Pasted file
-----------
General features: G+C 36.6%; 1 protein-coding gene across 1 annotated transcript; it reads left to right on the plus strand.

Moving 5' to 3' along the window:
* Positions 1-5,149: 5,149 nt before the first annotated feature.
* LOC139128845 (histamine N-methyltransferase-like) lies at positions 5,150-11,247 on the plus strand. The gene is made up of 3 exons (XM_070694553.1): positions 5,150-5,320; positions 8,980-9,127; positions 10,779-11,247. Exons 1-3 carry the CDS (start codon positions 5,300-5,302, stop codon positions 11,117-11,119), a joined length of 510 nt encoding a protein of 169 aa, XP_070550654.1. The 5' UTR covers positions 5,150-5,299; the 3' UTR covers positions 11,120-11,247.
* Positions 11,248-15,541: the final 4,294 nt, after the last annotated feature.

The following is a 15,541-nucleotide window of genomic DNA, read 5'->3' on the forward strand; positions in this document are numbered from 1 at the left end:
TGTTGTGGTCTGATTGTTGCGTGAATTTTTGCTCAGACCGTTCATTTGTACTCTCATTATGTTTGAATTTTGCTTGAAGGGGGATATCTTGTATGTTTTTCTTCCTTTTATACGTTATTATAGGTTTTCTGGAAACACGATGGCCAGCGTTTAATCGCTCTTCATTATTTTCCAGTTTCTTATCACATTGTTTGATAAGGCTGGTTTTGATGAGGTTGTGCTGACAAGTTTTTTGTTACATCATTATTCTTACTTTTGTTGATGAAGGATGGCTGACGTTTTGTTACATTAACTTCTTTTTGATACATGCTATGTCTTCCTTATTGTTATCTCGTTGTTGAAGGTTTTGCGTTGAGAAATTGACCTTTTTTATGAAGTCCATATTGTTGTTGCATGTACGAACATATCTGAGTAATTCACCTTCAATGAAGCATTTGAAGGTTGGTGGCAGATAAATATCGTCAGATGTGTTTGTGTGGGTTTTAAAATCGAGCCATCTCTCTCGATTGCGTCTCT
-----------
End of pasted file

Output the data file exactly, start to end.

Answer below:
General features: G+C 36.6%; 1 protein-coding gene across 1 annotated transcript; it reads left to right on the plus strand.

Moving 5' to 3' along the window:
* Positions 1-5,149: 5,149 nt before the first annotated feature.
* LOC139128845 (histamine N-methyltransferase-like) lies at positions 5,150-11,247 on the plus strand. The gene is made up of 3 exons (XM_070694553.1): positions 5,150-5,320; positions 8,980-9,127; positions 10,779-11,247. Exons 1-3 carry the CDS (start codon positions 5,300-5,302, stop codon positions 11,117-11,119), a joined length of 510 nt encoding a protein of 169 aa, XP_070550654.1. The 5' UTR covers positions 5,150-5,299; the 3' UTR covers positions 11,120-11,247.
* Positions 11,248-15,541: the final 4,294 nt, after the last annotated feature.

The following is a 15,541-nucleotide window of genomic DNA, read 5'->3' on the forward strand; positions in this document are numbered from 1 at the left end:
TGTTGTGGTCTGATTGTTGCGTGAATTTTTGCTCAGACCGTTCATTTGTACTCTCATTATGTTTGAATTTTGCTTGAAGGGGGATATCTTGTATGTTTTTCTTCCTTTTATACGTTATTATAGGTTTTCTGGAAACACGATGGCCAGCGTTTAATCGCTCTTCATTATTTTCCAGTTTCTTATCACATTGTTTGATAAGGCTGGTTTTGATGAGGTTGTGCTGACAAGTTTTTTGTTACATCATTATTCTTACTTTTGTTGATGAAGGATGGCTGACGTTTTGTTACATTAACTTCTTTTTGATACATGCTATGTCTTCCTTATTGTTATCTCGTTGTTGAAGGTTTTGCGTTGAGAAATTGACCTTTTTTATGAAGTCCATATTGTTGTTGCATGTACGAACATATCTGAGTAATTCACCTTCAATGAAGCATTTGAAGGTTGGTGGCAGATAAATATCGTCAGATGTGTTTGTGTGGGTTTTAAAATCGAGCCATCTCTCTCGATTGCGTCTCT